--- 10.7.0.1 ping statistics ---
7 packets transmitted, 7 packets received, 0% packet loss
round-trip min/avg/max = 0.810/1.165/2.993 ms

 

advanced_setup

Once a basic IP tunnel is established, it is possible to consider adding other features such as:

  • Adding a DNS and DHCP services to the server which listens for request on tun0
  • DHCP client IP address allocation on tun0
  • IP forwarding of client traffic to the server's external internet connection (eth0 or wlan0) using NAT and IP masquerading

 

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The examples in this section only work if you are using /etc/network/interfaces for managing your external network connectivity and are not compatible with connmand. Refer to Setting the HDP-TTJ-500 network configuration for more information on how to do this.

 

 

We will assume that the server is using the network 10.7.0.0/24 for the tunnel and that your internet connection is established using /etc/network/interfaces using eth0.

Firstly, we need to install a tool called dnsmasq which provides DNS forwarding and a DHCP server.  An RPM package for this tool can be downloaded and installed using the command rpm -ivh dnsmasq-2.55-r3.cortexa9hf_vfp_neon.rpm.

Next modify the /etc/dnsmasq.conf configuration file as follows by finding the relevant sections in the file:

/etc/dnsmasq.conf

# Never forward plain names (with a dot or domain part)
domain-needed

....

# If you want dnsmasq to listen for requests only on specified interfaces
# (and the loopback) give the name of the interface (eg eth0) here.
# Repeat the line for more than one interface.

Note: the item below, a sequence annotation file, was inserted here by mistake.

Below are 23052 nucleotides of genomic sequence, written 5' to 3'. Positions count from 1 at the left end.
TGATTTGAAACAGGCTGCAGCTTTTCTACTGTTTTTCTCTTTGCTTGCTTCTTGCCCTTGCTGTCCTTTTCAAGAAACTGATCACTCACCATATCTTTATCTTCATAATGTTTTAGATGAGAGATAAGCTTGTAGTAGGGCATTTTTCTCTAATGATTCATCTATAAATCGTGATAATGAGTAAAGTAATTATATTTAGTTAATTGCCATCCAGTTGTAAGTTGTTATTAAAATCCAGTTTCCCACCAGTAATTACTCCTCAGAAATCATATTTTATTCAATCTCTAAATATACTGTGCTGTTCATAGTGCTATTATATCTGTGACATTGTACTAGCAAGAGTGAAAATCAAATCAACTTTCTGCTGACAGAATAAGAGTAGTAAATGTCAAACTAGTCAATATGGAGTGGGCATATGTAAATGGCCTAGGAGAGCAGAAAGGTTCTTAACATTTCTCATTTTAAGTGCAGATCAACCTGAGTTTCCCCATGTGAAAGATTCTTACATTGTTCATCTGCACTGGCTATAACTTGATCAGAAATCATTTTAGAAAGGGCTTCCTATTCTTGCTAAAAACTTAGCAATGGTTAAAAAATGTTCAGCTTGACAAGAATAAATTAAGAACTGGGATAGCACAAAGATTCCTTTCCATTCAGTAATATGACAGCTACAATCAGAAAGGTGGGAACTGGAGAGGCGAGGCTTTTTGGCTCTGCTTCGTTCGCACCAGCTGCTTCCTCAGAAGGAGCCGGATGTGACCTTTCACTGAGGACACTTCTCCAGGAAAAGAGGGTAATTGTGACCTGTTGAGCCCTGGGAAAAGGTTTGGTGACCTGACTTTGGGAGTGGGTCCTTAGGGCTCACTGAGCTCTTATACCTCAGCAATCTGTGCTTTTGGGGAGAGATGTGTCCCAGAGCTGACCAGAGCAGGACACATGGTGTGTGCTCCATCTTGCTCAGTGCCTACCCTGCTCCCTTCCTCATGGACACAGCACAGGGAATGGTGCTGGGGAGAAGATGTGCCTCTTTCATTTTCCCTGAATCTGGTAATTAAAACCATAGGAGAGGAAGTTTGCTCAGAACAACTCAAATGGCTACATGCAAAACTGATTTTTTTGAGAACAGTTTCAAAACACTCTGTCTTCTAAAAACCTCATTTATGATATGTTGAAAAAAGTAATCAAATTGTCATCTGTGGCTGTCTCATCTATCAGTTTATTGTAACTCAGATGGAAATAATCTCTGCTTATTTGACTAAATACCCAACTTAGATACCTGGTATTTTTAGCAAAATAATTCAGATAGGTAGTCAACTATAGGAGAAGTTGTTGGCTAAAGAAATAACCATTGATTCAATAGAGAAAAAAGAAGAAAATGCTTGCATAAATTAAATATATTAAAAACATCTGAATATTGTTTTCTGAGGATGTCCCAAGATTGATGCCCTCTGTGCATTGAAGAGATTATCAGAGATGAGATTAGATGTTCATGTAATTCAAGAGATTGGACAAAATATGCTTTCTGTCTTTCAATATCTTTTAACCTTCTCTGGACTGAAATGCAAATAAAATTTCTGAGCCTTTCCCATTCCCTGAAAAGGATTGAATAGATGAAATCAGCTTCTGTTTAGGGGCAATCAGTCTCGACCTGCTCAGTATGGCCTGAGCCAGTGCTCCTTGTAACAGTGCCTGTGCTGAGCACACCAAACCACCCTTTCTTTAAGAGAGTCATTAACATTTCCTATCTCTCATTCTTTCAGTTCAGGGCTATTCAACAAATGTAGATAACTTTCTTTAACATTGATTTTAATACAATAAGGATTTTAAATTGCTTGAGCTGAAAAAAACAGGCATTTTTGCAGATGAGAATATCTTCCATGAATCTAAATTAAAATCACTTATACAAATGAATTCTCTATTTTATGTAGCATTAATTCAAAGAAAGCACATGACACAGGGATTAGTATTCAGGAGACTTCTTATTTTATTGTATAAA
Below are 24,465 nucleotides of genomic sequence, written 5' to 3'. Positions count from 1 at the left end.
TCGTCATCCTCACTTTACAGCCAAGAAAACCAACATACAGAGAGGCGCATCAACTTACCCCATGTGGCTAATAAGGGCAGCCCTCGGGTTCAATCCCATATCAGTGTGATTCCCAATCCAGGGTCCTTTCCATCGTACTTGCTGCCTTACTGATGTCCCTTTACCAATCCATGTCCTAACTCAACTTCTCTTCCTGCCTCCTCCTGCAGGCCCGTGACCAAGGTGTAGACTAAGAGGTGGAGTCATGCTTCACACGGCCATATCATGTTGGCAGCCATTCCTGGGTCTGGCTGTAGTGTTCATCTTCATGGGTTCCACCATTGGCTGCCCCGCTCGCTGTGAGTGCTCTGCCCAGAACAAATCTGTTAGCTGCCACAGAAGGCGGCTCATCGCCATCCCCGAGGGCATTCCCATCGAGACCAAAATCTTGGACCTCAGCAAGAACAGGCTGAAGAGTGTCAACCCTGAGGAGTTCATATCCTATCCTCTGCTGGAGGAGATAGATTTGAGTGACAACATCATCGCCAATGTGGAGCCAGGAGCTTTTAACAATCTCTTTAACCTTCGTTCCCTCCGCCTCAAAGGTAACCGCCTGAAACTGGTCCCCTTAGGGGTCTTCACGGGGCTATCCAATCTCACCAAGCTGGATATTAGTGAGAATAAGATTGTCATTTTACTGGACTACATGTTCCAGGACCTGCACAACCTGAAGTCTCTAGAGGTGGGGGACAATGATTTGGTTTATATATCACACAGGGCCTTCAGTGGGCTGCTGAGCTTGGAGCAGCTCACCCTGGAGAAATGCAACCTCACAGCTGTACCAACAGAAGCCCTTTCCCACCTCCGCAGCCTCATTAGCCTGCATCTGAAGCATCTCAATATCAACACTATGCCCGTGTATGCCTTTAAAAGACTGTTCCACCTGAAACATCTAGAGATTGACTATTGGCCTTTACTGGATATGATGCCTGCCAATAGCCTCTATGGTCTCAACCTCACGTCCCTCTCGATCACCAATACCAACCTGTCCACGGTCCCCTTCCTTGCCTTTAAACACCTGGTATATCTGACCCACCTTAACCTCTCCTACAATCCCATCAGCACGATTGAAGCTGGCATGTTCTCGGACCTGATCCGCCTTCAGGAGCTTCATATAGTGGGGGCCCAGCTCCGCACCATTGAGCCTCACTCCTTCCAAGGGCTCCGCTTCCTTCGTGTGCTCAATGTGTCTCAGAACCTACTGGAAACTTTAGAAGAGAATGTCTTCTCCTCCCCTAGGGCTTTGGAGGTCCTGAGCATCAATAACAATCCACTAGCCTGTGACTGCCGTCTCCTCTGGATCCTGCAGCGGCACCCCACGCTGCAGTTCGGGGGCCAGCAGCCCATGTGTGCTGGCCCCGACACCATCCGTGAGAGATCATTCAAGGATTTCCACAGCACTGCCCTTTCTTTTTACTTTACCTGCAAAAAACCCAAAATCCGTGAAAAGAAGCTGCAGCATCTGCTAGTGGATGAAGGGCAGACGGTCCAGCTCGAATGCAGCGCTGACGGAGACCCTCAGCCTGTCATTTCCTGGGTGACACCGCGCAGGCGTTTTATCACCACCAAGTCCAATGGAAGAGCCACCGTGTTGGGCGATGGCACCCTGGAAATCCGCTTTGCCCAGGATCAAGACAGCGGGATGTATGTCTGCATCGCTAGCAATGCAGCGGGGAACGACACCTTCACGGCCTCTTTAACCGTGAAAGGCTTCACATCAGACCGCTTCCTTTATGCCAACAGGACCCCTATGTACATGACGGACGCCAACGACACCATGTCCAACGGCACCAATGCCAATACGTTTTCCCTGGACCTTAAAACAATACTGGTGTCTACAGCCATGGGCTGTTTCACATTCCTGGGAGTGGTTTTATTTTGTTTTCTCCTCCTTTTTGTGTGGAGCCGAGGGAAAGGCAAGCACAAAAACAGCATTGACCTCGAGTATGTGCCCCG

interface=tun0

....

# Uncomment this to enable the integrated DHCP server, you need
# to supply the range of addresses available for lease and optionally
# a lease time. If you have more than one network, you will need to
# repeat this for each network on which you want to supply DHCP
# service.
#dhcp-range=192.168.0.50,192.168.0.150,12h
#dhcp-range=10.0.0.10,10.0.0.200,2h
dhcp-range=10.7.0.10,10.7.0.200,2h

 

Now restart the service using /etc/init.d/dnsmasq restart.  These settings will remain in place even after rebooting.
Next, use the following commands to start the tunnel with IP forwarding:

 

Server IP tunnel

ip tuntap add mode tun tun0
ip link set dev tun0 up
ip addr add 10.7.0.1/24 dev tun0
sysctl -w net.ipv4.ip_forward=1
iptables -t nat -A POSTROUTING -o eth0 -j MASQUERADE
tjetTunnelService i tun0

You may substitute eth0 for wlan0 if your internet connection is on a different interface.

Firstly, modify /etc/network/interfaces and add the following entry:

Network interface for tun0

# TransferJet tun0 interface
iface tun0 inet dhcp

 

Next, use the following commands to start the tunnel:

 

Client IP tunnel

ip tuntap add mode tun tun0
ip link set dev tun0 up
ip route change to default dev tun0
tjetTunnelService r tun0

 

Finally, run if up tun0 to bring-up the network interface and get an IP address assigned.